And then honestly, I want kids around each other _____ kids to get together and I want to come up with an action plan. So each of these kids leaves each weekend with “Hey, I’ve got three or four ideas of ways to make money, to do service projects to internships. My son will be teaching them to qualities of successful people and a lot of great books. If you’ve ever read the Millionaire Next Door, it talks about the essential qualities of a millionaire. It’s not really about the money; it’s about the qualities that they have.

Initially, we’re going to do this little weekend boot camp in different parts of the country. And part of it will me training the parents, because when you have a child like this you have to make some really courageous decisions, whether you’re going to try to _____ him into the current school system or whether you’re going to say “Maybe we have to do this a different way because this child is so different.” And then eventually we’ll get into doing longer summer camps.

Honestly, I’m about to announce it probably within the next week or so. It’s kind of cool and it’s really exciting.

Andrea: It super exciting. I love it and I’m so excited for you. So one of the things that I’ve heard you talk about that really resonated with me is the idea of transferring our anxiety onto our kids that definitely resonated with me because a few years ago, I was really struggling with the anxiety and I saw how I was doing that. It just made so sense to me and I hated that. So would you share with us what that concepts means and I think it applies to any relationships whether it’s kids or spouses or people you work with or whatever. So what does it mean to transferring anxiety?

Kirk Martin: I’ll take it as a parent. You look at your child and for most of us especially who have strong-willed kids who aren’t living up to their potential, right? Because you look at this child and you think she’s so bright, she’s so capable, and yet she’s not applying yourself. She’s capable so much more. She’s not living up to her potential and so we get anxiety because we begin to think how will she be able to be successful in life? What’s going to happen? You know, you can take it deeper of like “What’s wrong with me as a parent? Am I doing something wrong? Why is it my child is working harder, what is wrong?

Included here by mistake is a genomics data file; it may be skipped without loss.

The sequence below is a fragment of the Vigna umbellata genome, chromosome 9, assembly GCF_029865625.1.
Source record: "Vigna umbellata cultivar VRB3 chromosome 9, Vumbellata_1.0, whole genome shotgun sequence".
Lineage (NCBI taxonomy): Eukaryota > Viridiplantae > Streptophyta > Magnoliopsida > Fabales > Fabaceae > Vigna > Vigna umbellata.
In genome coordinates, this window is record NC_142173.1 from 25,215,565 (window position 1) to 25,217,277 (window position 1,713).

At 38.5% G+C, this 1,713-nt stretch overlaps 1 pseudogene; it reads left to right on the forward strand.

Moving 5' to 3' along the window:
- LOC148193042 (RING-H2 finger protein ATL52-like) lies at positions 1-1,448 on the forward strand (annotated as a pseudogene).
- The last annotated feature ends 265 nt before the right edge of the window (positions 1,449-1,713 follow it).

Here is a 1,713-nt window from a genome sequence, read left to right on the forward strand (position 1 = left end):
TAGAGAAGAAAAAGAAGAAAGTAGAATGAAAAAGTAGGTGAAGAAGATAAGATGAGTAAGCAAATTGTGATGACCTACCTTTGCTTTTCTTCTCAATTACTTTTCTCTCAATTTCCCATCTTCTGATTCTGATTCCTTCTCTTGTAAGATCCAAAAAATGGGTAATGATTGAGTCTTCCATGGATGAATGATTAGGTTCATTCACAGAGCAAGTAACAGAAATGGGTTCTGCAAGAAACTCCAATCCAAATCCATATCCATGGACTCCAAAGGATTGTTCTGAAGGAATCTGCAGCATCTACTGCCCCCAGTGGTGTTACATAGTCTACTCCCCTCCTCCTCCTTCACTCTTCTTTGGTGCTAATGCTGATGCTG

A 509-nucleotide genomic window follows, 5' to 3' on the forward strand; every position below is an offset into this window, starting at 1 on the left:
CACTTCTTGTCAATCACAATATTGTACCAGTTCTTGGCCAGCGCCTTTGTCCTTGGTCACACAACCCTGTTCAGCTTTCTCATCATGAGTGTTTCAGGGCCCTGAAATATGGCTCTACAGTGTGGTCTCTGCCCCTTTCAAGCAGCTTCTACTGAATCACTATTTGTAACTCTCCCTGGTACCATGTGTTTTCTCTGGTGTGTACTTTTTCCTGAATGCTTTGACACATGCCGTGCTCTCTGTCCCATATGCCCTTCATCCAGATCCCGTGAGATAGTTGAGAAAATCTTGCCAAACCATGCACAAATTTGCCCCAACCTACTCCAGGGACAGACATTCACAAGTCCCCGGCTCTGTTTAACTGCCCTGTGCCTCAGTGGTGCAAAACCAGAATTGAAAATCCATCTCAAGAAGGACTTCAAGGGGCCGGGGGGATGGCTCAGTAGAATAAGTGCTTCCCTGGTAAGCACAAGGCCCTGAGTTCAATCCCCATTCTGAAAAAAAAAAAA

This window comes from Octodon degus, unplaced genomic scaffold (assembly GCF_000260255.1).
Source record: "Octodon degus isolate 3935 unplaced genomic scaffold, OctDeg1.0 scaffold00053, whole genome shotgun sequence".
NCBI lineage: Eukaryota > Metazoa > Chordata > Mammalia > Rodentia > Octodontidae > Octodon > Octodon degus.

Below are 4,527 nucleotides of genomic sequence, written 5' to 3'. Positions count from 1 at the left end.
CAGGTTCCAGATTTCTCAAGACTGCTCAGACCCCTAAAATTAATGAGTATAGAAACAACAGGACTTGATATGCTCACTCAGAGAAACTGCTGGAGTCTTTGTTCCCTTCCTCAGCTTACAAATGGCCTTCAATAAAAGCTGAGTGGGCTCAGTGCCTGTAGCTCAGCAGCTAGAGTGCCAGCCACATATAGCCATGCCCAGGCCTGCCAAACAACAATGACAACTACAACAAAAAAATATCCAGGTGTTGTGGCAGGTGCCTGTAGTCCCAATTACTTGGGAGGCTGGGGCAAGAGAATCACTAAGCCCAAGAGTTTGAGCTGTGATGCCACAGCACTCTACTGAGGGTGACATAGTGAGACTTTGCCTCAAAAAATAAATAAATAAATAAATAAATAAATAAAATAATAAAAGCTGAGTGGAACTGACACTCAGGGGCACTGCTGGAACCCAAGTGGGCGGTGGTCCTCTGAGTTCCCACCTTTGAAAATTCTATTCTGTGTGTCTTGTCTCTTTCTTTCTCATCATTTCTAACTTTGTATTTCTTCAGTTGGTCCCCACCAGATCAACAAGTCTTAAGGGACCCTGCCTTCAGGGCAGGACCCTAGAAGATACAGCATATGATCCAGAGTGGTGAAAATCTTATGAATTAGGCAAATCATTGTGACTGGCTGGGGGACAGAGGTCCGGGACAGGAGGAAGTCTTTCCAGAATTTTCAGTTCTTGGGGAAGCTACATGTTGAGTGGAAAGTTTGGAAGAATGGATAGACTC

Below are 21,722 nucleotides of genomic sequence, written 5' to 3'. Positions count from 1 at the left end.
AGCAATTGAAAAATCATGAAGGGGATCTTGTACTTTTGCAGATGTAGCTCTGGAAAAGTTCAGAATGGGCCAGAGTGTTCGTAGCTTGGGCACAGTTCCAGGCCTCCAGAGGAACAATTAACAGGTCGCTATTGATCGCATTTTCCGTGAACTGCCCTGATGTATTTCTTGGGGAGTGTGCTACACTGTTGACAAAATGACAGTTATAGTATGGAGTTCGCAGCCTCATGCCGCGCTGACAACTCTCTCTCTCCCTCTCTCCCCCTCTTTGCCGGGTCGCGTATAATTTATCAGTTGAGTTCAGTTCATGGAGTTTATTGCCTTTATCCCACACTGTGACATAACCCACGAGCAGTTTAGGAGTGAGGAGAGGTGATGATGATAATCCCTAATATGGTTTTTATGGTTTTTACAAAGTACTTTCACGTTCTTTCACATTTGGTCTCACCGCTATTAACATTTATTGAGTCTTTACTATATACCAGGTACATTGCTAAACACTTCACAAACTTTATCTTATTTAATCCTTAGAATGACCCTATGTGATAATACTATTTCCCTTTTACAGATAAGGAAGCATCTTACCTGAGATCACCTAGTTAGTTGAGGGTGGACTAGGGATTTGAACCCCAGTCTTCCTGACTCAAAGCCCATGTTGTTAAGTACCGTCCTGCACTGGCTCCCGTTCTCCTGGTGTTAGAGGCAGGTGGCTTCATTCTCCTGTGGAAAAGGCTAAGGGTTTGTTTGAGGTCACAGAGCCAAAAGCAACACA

And so all of these anxieties about our child’s future, about our own job as a parent and now we begin to dump that on the child and start to lecture them and we begin to micromanage them. I think people identify with this, the more that you care about something as a parent, the less your kids do and the more they resist. I believe as a parent my number one enemy is my own anxiety over my child’s future because it causes me to literally micromanage their lives for them and get on them so much.

It is anxiety because I don’t know what to do with you and it fills all out of my control. I need you to step up and start caring more about your school because I care about your school and I need you to do well at school. So you’ll be successful so I’ll feel good as a parent like I’ve done a good job and you can feel that weight. And that weight is too cumbersome for me to bear as a parent, because I can’t be responsible for the happiness or success of another human being. I can’t carry that and then when you sense all of that weight of our expectations is now being born by a 7 year old, a 10 year old, or a 15 year old, it’s too much for them to bear and that’s what causes the power struggles. I don’t know if I explained that well.

Andrea: Yeah. I don’t know. I can see how what you’re saying is that they fight back on that. They push back on that especially the strong-willed kids.

Kirk Martin: Well, they need to own it. They want to own their choices and their decisions and they want to do it their way, which is a good thing, right? It’s a good thing; it’s just a very difficult thing. It’s a really hard process.